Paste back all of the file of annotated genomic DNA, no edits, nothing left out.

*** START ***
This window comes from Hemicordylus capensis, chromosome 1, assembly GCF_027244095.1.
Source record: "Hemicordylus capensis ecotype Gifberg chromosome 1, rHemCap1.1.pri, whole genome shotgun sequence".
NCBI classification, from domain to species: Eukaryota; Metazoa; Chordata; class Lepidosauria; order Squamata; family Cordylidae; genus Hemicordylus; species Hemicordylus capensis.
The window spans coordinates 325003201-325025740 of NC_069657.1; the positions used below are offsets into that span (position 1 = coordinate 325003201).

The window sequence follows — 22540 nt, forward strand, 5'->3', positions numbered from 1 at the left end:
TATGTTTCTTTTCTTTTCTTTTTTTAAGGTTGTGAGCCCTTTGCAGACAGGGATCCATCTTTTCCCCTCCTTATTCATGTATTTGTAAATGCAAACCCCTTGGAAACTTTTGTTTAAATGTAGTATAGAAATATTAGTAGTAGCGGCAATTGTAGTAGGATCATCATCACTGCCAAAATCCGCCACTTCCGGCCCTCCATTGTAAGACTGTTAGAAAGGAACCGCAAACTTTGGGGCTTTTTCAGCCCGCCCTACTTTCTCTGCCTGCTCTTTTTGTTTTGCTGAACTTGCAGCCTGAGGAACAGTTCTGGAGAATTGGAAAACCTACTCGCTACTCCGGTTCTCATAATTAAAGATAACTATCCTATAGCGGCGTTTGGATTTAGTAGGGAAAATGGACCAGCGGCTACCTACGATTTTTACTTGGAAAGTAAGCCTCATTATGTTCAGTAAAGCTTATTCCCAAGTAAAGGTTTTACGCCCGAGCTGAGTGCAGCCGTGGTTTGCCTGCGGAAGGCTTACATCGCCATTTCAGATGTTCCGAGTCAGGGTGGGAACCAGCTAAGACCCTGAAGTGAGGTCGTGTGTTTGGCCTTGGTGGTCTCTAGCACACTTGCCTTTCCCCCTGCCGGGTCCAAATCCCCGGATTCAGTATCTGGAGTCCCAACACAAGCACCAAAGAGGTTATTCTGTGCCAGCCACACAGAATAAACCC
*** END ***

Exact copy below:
This window comes from Hemicordylus capensis, chromosome 1, assembly GCF_027244095.1.
Source record: "Hemicordylus capensis ecotype Gifberg chromosome 1, rHemCap1.1.pri, whole genome shotgun sequence".
NCBI classification, from domain to species: Eukaryota; Metazoa; Chordata; class Lepidosauria; order Squamata; family Cordylidae; genus Hemicordylus; species Hemicordylus capensis.
The window spans coordinates 325003201-325025740 of NC_069657.1; the positions used below are offsets into that span (position 1 = coordinate 325003201).

The window sequence follows — 22540 nt, forward strand, 5'->3', positions numbered from 1 at the left end:
TATGTTTCTTTTCTTTTCTTTTTTTAAGGTTGTGAGCCCTTTGCAGACAGGGATCCATCTTTTCCCCTCCTTATTCATGTATTTGTAAATGCAAACCCCTTGGAAACTTTTGTTTAAATGTAGTATAGAAATATTAGTAGTAGCGGCAATTGTAGTAGGATCATCATCACTGCCAAAATCCGCCACTTCCGGCCCTCCATTGTAAGACTGTTAGAAAGGAACCGCAAACTTTGGGGCTTTTTCAGCCCGCCCTACTTTCTCTGCCTGCTCTTTTTGTTTTGCTGAACTTGCAGCCTGAGGAACAGTTCTGGAGAATTGGAAAACCTACTCGCTACTCCGGTTCTCATAATTAAAGATAACTATCCTATAGCGGCGTTTGGATTTAGTAGGGAAAATGGACCAGCGGCTACCTACGATTTTTACTTGGAAAGTAAGCCTCATTATGTTCAGTAAAGCTTATTCCCAAGTAAAGGTTTTACGCCCGAGCTGAGTGCAGCCGTGGTTTGCCTGCGGAAGGCTTACATCGCCATTTCAGATGTTCCGAGTCAGGGTGGGAACCAGCTAAGACCCTGAAGTGAGGTCGTGTGTTTGGCCTTGGTGGTCTCTAGCACACTTGCCTTTCCCCCTGCCGGGTCCAAATCCCCGGATTCAGTATCTGGAGTCCCAACACAAGCACCAAAGAGGTTATTCTGTGCCAGCCACACAGAATAAACCC